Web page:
because she had trumped Sorenstam? "Definitely," Webb said.
Webb's fortitude was even more impressive because Sunday marked
only the second time that she and Sorenstam had squared off in
the last pairing of a final round. The other occasion had been
similarly epochal--the season-opening Tournament of Champions in
1997. Webb was coming off her stunning rookie year, during which
she had won four times, led the money list and almost stolen the
spotlight from Sorenstam, who in '96 had won her second straight
U.S. Open as well as the scoring title. On that fateful day at
the Weston Hill Country Club in Fort Lauderdale, Sorenstam blew
away Webb with a 66, ringing in a year during which she would
win six times (Webb won three tournaments), set an earnings
record with more than $1.2 million and put a stranglehold on the
No. 1 spot in the world rankings.
Last week's showdown in Australia was the first time since then
that Webb has eclipsed Sorenstam. "She told me earlier in the
week that if she could get this one, it would free her soul,"
said Evelyn Webb, Karrie's mom. "It would be in her homeland, it
would be in front of the family, and then she could move on to
bigger and better things."
Like the No. 1 ranking? "That's definitely one of my goals,"
says Webb. On Sunday, though, all she wanted to do was savor her
hard-fought victory. Webb said she was so crestfallen after last
year's Masters because she was sure she had let down all her
supporters, chief among them Kelvin Haller, who has been her
coach since she was 11. Haller, a paraplegic since suffering a
stroke in 1990, gets to see Webb play only when she's in
Australia. On Sunday, after Webb had putted out on 18, received
a champagne shower from her kid sister, Katie, and run a gantlet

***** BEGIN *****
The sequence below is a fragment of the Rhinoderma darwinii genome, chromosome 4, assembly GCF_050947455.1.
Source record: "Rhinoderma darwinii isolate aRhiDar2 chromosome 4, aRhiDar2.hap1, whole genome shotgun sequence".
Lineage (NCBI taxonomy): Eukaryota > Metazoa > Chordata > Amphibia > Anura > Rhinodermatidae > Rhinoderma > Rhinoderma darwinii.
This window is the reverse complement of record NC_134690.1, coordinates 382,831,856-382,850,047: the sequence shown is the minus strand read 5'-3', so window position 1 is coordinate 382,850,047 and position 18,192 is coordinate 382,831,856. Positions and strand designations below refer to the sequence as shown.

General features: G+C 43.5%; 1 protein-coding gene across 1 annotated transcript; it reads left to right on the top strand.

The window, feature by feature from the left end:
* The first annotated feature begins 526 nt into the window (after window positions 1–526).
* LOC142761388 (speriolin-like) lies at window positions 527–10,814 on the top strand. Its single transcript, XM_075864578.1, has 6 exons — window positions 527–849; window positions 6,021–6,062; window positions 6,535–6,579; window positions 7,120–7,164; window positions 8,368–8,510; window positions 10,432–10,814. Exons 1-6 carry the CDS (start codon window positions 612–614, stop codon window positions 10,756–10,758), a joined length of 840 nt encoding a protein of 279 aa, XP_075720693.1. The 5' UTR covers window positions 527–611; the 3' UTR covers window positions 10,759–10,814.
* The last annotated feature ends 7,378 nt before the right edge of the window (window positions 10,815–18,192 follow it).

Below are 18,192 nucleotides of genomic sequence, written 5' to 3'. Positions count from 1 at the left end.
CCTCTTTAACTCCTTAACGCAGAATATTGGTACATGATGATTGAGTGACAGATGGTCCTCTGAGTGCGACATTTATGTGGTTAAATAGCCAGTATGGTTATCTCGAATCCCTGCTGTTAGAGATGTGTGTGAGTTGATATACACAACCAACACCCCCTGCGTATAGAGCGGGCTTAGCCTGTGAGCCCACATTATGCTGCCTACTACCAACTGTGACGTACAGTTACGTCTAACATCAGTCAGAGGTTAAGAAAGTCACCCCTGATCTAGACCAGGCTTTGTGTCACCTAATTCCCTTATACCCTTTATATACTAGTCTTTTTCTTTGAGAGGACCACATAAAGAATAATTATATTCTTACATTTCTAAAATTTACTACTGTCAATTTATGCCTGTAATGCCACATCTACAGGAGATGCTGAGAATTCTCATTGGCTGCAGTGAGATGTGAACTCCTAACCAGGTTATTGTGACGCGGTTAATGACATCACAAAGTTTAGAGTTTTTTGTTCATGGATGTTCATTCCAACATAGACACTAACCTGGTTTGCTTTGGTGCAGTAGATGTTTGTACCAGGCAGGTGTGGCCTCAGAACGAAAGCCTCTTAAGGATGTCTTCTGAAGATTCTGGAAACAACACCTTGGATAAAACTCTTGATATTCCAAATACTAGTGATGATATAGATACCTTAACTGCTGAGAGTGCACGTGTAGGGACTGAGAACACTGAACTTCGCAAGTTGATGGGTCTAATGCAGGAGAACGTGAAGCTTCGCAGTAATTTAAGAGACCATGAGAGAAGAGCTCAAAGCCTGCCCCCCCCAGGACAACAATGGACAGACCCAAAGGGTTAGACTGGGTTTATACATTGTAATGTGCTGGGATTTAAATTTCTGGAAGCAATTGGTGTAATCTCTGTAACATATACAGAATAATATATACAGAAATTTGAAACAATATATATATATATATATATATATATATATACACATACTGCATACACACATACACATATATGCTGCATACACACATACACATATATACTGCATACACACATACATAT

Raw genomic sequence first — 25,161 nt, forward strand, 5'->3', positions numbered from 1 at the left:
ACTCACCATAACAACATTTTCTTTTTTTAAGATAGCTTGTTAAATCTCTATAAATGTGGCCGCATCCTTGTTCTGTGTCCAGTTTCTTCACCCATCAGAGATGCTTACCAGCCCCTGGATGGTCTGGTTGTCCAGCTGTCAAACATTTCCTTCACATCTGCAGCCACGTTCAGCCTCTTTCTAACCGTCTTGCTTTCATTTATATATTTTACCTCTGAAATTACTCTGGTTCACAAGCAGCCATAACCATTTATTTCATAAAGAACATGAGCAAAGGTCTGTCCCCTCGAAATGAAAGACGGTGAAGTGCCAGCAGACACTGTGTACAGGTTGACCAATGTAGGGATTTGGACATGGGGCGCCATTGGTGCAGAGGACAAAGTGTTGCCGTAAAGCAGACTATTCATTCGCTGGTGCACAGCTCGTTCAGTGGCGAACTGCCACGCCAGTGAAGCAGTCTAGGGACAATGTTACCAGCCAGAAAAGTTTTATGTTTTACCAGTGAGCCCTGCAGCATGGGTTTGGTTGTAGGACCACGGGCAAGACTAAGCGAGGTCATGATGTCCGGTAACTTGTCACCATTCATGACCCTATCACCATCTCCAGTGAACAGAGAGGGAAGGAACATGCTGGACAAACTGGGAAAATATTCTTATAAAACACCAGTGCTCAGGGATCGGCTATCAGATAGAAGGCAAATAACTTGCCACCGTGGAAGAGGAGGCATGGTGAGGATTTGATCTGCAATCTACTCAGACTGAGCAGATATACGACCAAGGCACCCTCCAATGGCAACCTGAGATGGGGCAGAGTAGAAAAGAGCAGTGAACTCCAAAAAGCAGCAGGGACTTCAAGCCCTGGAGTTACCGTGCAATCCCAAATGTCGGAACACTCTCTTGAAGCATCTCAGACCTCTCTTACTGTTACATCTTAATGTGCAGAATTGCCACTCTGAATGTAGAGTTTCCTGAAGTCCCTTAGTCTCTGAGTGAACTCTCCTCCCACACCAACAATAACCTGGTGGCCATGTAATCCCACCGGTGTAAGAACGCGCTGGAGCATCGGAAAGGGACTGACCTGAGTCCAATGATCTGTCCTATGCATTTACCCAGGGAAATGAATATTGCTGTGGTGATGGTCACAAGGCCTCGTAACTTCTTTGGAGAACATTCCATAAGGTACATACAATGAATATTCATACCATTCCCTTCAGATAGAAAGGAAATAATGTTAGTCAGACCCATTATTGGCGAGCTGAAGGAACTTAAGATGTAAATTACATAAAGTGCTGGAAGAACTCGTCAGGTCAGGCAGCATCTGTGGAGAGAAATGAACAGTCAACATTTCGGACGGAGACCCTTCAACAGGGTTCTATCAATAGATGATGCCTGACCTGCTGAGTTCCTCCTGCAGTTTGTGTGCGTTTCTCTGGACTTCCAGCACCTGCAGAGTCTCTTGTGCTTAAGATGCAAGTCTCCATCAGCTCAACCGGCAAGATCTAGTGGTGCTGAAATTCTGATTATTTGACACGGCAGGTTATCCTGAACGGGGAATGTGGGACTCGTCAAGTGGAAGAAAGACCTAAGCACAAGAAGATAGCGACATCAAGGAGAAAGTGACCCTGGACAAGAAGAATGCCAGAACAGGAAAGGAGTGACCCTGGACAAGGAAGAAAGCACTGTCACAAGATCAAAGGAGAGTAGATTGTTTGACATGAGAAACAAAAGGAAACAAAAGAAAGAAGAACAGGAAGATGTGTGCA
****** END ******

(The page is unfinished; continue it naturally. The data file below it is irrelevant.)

of hugs and kisses from the official Webb site behind the green,
she finally worked her way to Haller.
They hugged for what seemed like an eternity, Haller struggling
to stroke Webb's back with his frail right arm. Tears streaming
down his cheeks, Haller was so overwhelmed he could get out only
a single word. "Legendary," he said. Webb squeezed him a little
bit harder. She, too, was crying, but these were a very
different sort of tears from a year ago.
The premier of Queensland, Bob Borbidge, was so moved by Webb's
victory that he proclaimed her "the finest golfer in the world"
during the trophy presentation that followed.
"Last I checked she's still Number 2," muttered Esch. His better
half isn't quite so blunt, but later that night she issued some
fighting words. Sorenstam was parked in her suite high atop a
casino, with a view that seemed to take in all of Gold Coast. A
small gathering of friends was enjoying a last supper in
Australia of beer and pizza. Reminded that Webb longs to be the
top player in the world, Sorenstam mouthed the usual platitudes
about how unimportant that is, insisting her only goal is to
So she's willing to cede the top spot to Webb? "Oh no, I'm not
going to give it to her," Sorenstam said with some heat. "If she
wants it, she's going to have to take it from me."